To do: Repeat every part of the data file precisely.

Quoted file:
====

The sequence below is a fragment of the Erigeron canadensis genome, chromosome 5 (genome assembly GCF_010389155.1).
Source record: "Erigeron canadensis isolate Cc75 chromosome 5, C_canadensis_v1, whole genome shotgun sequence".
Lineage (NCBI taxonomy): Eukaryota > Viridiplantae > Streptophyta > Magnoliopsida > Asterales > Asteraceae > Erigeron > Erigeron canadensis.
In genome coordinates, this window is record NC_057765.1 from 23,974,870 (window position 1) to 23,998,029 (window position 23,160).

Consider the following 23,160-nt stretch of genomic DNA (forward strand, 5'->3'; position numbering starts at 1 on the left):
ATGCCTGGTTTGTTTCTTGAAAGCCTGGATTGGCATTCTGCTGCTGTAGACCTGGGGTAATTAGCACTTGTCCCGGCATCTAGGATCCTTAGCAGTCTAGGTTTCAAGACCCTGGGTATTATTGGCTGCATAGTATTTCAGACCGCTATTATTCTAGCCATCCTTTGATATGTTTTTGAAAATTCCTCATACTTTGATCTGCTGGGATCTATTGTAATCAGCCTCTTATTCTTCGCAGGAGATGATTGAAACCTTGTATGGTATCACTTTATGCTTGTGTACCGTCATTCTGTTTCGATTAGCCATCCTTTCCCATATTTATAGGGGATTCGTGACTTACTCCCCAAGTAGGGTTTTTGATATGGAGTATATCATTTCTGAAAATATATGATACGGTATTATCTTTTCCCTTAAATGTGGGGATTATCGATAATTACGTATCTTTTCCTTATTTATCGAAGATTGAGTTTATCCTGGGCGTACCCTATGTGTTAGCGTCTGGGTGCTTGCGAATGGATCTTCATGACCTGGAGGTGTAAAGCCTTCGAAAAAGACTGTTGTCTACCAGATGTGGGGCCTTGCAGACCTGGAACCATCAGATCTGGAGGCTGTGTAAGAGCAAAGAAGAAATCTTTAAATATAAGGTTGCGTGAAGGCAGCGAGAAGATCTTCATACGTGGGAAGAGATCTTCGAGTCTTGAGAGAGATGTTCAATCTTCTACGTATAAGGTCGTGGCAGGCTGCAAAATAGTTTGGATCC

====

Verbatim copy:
The sequence below is a fragment of the Erigeron canadensis genome, chromosome 5 (genome assembly GCF_010389155.1).
Source record: "Erigeron canadensis isolate Cc75 chromosome 5, C_canadensis_v1, whole genome shotgun sequence".
Lineage (NCBI taxonomy): Eukaryota > Viridiplantae > Streptophyta > Magnoliopsida > Asterales > Asteraceae > Erigeron > Erigeron canadensis.
In genome coordinates, this window is record NC_057765.1 from 23,974,870 (window position 1) to 23,998,029 (window position 23,160).

Consider the following 23,160-nt stretch of genomic DNA (forward strand, 5'->3'; position numbering starts at 1 on the left):
ATGCCTGGTTTGTTTCTTGAAAGCCTGGATTGGCATTCTGCTGCTGTAGACCTGGGGTAATTAGCACTTGTCCCGGCATCTAGGATCCTTAGCAGTCTAGGTTTCAAGACCCTGGGTATTATTGGCTGCATAGTATTTCAGACCGCTATTATTCTAGCCATCCTTTGATATGTTTTTGAAAATTCCTCATACTTTGATCTGCTGGGATCTATTGTAATCAGCCTCTTATTCTTCGCAGGAGATGATTGAAACCTTGTATGGTATCACTTTATGCTTGTGTACCGTCATTCTGTTTCGATTAGCCATCCTTTCCCATATTTATAGGGGATTCGTGACTTACTCCCCAAGTAGGGTTTTTGATATGGAGTATATCATTTCTGAAAATATATGATACGGTATTATCTTTTCCCTTAAATGTGGGGATTATCGATAATTACGTATCTTTTCCTTATTTATCGAAGATTGAGTTTATCCTGGGCGTACCCTATGTGTTAGCGTCTGGGTGCTTGCGAATGGATCTTCATGACCTGGAGGTGTAAAGCCTTCGAAAAAGACTGTTGTCTACCAGATGTGGGGCCTTGCAGACCTGGAACCATCAGATCTGGAGGCTGTGTAAGAGCAAAGAAGAAATCTTTAAATATAAGGTTGCGTGAAGGCAGCGAGAAGATCTTCATACGTGGGAAGAGATCTTCGAGTCTTGAGAGAGATGTTCAATCTTCTACGTATAAGGTCGTGGCAGGCTGCAAAATAGTTTGGATCC